Reflecting on ‘socie-ties’

The etymology of the word ‘society’ suggests that a community is made of allies and companies (from Latin, socius) and are linked by ties. Accounting is one of the most important practices through which communities establish, maintain and reinvent such ties. Given the relevance of accounting for the functioning of contemporary economies and socie-ties, it is difficult to think of any serious form of social innovation without changing the way in which accounts are kept and financial reports are structured. 

I address these issues in a TEDx video on Governing Socie-ties where I make a comparison between corporate vs collegiate forms of governance. I take inspiration from my six years of tenure at Oxford and compare corporate and collegiate environment, gaining great inspirations and insights from observation of governing practices at Christ Church, where I was the tutor in management studies.I also explore such issues in a series of papers on the history of accounting, especially in one (co-authored with  François-Regìs Puyou), which has been recently published in Organization Studies and explores how accounting is instrument to reflect on whether social and economic relationships are proportionate.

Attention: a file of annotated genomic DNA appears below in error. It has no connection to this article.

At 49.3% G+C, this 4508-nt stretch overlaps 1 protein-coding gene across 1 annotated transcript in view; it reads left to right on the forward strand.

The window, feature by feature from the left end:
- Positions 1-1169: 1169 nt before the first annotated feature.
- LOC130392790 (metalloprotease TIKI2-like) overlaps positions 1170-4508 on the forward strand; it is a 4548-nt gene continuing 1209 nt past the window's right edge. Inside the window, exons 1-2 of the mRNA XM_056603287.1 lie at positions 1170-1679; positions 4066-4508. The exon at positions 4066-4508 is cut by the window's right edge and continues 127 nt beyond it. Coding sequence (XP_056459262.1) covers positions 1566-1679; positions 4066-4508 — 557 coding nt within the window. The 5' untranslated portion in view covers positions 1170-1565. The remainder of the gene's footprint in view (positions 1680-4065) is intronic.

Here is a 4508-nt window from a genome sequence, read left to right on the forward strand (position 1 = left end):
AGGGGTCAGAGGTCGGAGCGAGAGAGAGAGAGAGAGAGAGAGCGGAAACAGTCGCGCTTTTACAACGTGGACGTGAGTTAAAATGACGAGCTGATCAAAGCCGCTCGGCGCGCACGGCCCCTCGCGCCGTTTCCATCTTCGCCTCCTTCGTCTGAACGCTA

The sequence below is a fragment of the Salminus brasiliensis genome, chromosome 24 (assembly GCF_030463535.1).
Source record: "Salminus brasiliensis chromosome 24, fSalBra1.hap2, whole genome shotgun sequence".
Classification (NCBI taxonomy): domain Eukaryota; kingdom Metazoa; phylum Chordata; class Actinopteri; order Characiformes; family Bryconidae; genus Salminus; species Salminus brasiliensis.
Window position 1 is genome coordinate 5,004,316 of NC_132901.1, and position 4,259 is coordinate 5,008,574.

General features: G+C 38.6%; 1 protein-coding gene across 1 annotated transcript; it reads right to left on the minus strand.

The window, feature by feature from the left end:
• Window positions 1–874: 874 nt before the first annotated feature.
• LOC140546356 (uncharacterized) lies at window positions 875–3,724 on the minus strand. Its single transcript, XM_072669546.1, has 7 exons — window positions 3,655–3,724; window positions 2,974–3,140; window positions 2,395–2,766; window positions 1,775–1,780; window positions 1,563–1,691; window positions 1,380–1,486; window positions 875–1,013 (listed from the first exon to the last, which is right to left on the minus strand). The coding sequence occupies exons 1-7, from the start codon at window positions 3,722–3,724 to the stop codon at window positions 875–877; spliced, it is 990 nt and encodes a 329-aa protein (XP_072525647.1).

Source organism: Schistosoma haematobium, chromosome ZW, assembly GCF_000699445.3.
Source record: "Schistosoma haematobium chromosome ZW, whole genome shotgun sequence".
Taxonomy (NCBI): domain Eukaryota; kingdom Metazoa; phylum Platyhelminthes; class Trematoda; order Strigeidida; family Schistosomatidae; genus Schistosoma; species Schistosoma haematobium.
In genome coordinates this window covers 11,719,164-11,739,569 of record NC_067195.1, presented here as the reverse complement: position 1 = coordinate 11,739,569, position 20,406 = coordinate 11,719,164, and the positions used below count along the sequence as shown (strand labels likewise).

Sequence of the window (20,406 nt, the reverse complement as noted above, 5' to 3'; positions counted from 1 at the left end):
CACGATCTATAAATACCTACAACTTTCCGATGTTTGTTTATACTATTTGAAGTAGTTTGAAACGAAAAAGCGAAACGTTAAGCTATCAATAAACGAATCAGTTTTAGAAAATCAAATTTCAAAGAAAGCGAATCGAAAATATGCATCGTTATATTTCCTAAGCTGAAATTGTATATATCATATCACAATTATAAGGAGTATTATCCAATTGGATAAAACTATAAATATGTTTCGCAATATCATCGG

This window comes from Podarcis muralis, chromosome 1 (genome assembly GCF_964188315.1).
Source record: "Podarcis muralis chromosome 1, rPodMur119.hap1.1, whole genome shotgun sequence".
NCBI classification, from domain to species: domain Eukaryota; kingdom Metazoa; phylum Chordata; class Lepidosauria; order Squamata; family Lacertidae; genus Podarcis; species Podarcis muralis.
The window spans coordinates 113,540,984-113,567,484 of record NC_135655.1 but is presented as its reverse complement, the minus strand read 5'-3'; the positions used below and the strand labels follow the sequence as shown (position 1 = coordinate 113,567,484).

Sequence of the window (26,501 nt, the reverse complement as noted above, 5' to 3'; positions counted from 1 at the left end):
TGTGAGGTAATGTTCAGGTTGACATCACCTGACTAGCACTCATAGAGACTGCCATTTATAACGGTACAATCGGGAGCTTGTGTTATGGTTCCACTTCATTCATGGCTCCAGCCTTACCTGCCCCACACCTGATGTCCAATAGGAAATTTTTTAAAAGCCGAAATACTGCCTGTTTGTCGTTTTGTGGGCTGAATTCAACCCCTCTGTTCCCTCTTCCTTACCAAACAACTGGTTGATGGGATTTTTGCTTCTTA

The paper is titled “Figures not Numbers: Legitimacy, Rhetoric, Accounting and the making of ‘socie-ties’” and explores how accounting gains legitimacy thanks to its ability to establish a ratio (i.e. a proportion) amongst members of a community. Ratio, after all, in Latin means ‘account’ not only reason and the ‘Libro delle ragioni‘ was the ledger…

I also practice social innovation through a series of engagements. One that I am particularly attached to involves the development of a space for urban, cultural and social regeneration and inclusion at Palazzo Butera in Palermo.